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A Very Expensive Poison : The Assassination of Alexander Litvinenko and Putin's War with the West
by Luke Harding


Overview - A true story of murder and conspiracy that points directly to Vladimir Putin, by The Guardian's former Moscow bureau chief.
On November 1, 2006, journalist and Russian dissident Alexander Litvinenko was poisoned in London.
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More About A Very Expensive Poison by Luke Harding
 
 
 
Overview
A true story of murder and conspiracy that points directly to Vladimir Putin, by The Guardian's former Moscow bureau chief.
On November 1, 2006, journalist and Russian dissident Alexander Litvinenko was poisoned in London. He died twenty-two days later. The cause of death? Polonium--a rare, lethal, and highly radioactive substance. Here Luke Harding unspools a real-life political assassination story--complete with KGB, CIA, MI6, and Russian mobsters. He shows how Litvinenko's murder foreshadowed the killings of other Kremlin critics, from Washington, DC, to Moscow, and how these are tied to Russia's current misadventures in Ukraine and Syria. In doing so, he becomes a target himself and unearths a chain of corruption and death leading straight to Vladimir Putin. From his investigations of the downing of flight MH17 to the Panama Papers, Harding sheds a terrifying light on Russia's fracturing relationship with the West.

 
Details
  • ISBN-13: 9781101973998
  • ISBN-10: 1101973994
  • Publisher: Vintage
  • Publish Date: January 2017
  • Page Count: 480
  • Dimensions: 7.9 x 5.1 x 1 inches
  • Shipping Weight: 0.97 pounds


Related Categories

Books > Political Science > Intelligence & Espionage
Books > True Crime > Espionage
Books > History > Russia & the Former Soviet Union

 
Publishers Weekly Reviews

Publishers Weekly® Reviews

  • Reviewed in: Publishers Weekly, page .
  • Review Date: 2016-12-19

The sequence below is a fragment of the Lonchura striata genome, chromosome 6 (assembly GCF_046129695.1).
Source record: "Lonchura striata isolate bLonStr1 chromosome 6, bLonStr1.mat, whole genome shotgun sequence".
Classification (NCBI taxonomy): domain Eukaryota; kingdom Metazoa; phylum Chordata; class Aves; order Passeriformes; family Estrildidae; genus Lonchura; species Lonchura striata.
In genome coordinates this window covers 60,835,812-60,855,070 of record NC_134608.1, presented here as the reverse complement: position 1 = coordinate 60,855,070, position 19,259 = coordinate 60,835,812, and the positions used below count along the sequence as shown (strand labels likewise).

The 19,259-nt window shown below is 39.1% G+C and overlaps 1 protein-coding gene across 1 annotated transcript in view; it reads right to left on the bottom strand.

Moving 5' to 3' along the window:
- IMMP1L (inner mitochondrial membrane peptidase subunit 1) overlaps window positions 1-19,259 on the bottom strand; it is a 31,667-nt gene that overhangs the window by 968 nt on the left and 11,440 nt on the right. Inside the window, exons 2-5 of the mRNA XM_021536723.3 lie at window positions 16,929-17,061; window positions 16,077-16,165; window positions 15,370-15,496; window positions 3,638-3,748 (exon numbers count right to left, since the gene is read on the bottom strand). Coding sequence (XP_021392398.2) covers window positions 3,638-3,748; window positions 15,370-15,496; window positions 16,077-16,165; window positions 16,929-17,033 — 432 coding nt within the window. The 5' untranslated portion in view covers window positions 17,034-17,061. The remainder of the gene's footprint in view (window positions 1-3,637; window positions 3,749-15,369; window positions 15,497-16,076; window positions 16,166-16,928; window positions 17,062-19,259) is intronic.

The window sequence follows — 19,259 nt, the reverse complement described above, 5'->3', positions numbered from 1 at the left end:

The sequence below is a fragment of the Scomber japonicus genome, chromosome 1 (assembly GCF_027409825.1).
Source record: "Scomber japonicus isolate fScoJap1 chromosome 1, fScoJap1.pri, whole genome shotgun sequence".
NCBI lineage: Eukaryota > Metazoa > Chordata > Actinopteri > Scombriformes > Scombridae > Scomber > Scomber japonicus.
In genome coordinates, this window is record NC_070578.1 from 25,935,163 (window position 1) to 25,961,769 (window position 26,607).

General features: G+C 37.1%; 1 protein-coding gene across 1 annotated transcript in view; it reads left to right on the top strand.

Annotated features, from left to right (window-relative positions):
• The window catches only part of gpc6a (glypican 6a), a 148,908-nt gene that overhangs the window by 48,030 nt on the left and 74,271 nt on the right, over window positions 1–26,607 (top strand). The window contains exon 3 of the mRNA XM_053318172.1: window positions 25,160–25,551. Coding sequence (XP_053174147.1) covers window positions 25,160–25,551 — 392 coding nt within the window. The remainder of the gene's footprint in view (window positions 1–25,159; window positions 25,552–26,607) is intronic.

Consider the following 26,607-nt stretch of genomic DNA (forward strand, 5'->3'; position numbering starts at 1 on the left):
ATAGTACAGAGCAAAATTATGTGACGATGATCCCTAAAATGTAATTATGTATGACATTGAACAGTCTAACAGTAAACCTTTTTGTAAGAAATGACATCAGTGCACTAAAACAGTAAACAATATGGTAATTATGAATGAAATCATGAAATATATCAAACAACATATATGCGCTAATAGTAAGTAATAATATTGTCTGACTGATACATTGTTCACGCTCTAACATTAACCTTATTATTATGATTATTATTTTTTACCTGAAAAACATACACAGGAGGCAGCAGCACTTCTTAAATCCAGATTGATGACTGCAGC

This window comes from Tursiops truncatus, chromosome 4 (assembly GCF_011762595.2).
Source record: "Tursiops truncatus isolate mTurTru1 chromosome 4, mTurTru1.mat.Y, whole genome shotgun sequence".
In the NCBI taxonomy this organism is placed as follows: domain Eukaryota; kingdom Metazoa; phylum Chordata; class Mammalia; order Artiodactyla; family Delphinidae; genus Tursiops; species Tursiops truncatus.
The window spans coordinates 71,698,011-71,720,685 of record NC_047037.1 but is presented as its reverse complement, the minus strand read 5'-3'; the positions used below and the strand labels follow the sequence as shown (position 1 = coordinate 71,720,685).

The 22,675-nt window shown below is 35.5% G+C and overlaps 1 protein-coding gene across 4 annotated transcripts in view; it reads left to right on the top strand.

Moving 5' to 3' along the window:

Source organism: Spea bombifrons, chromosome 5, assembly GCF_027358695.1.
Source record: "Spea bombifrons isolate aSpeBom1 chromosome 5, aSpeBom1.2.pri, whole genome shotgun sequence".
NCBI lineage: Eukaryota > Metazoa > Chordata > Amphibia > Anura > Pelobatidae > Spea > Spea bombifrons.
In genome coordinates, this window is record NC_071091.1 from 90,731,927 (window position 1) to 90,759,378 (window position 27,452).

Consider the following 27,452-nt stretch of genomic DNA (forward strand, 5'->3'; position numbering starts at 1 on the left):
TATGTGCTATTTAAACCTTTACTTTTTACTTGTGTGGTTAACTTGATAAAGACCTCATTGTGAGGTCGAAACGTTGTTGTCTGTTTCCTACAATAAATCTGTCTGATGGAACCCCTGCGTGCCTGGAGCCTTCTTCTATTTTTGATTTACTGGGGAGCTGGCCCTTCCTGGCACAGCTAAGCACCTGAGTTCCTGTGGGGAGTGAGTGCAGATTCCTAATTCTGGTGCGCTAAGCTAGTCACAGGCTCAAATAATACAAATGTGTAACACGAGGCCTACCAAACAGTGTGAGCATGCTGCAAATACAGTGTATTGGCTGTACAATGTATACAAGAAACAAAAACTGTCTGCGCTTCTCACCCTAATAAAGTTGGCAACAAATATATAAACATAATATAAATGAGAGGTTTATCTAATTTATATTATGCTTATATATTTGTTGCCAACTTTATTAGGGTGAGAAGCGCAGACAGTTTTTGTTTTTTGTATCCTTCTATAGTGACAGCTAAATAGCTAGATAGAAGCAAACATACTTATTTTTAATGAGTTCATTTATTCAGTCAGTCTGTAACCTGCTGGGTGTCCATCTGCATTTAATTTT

• Reviewer: Staff

Harding (The Snowden Files), a foreign correspondent for The Guardian, covers the 2006 poisoning of Russian exile Litvinenko in informative detail and sensationalist style. Drawing on interviews, original reportage, and a British public inquiry, Harding reiterates the inquirys findings: Litvinenko was the victim of a political assassination that was indistinguishable from a gangland hit. Born in 1962, Litvinenko had been an officer of the FSB, Russias national security service (and KGB successor), until he tipped off a friend, oligarch Boris Berezovsky, about a planned attempt on Berezovskys life. Fleeing the wrath of Berezovskys would-be assassins, in 2000 Litvinenko and his family found refuge in London, where Litvinenko became a security advisor, MI6 informant, and dissident speaking out against Russian president Vladimir Putin and his mafia state. A casual meeting with two business associates, Andrey Lugovoi and Dmitry Kovtun, cut short Litvinenkos activities. According to forensics experts following a trail of radiation, the two had been transporting polonium, which ended up in Litvinenkos tea, killing him within weeks. The public inquiry found that Litvinenko was certainly killed by Lugovoi and Kovtun, the flunkeys of an FSB operation that was probably approved by Putin. Harding suitably conveys the shocking, violent, and tragic story of a man whose murder has gone unpunished. (Feb.)

 
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